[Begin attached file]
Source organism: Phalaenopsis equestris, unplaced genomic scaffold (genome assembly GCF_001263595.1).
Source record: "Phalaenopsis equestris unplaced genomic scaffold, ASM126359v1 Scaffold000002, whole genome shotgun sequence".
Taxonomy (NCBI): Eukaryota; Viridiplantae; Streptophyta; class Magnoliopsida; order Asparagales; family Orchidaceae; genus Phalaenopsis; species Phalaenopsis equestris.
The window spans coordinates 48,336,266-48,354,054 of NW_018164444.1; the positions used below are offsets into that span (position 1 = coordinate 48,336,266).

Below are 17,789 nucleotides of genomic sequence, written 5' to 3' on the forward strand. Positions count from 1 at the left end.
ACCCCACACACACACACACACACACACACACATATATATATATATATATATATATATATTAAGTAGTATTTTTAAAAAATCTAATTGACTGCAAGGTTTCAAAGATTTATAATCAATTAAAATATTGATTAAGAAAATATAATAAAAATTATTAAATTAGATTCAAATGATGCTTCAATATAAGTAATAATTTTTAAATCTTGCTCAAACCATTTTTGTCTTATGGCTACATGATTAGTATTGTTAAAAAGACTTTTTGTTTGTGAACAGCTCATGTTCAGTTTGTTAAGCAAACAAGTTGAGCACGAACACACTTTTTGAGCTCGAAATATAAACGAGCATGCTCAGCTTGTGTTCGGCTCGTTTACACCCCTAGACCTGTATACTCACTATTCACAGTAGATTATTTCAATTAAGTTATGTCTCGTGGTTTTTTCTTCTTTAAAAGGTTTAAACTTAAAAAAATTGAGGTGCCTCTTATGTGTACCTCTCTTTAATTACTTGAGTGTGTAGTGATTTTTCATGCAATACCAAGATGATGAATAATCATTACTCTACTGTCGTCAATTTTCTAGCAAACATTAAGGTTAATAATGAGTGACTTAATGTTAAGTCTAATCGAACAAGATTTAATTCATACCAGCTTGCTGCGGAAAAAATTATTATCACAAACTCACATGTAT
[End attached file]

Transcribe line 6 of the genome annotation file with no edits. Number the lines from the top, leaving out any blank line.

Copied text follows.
ACCCCACACACACACACACACACACACACACATATATATATATATATATATATATATATTAAGTAGTATTTTTAAAAAATCTAATTGACTGCAAGGTTTCAAAGATTTATAATCAATTAAAATATTGATTAAGAAAATATAATAAAAATTATTAAATTAGATTCAAATGATGCTTCAATATAAGTAATAATTTTTAAATCTTGCTCAAACCATTTTTGTCTTATGGCTACATGATTAGTATTGTTAAAAAGACTTTTTGTTTGTGAACAGCTCATGTTCAGTTTGTTAAGCAAACAAGTTGAGCACGAACACACTTTTTGAGCTCGAAATATAAACGAGCATGCTCAGCTTGTGTTCGGCTCGTTTACACCCCTAGACCTGTATACTCACTATTCACAGTAGATTATTTCAATTAAGTTATGTCTCGTGGTTTTTTCTTCTTTAAAAGGTTTAAACTTAAAAAAATTGAGGTGCCTCTTATGTGTACCTCTCTTTAATTACTTGAGTGTGTAGTGATTTTTCATGCAATACCAAGATGATGAATAATCATTACTCTACTGTCGTCAATTTTCTAGCAAACATTAAGGTTAATAATGAGTGACTTAATGTTAAGTCTAATCGAACAAGATTTAATTCATACCAGCTTGCTGCGGAAAAAATTATTATCACAAACTCACATGTAT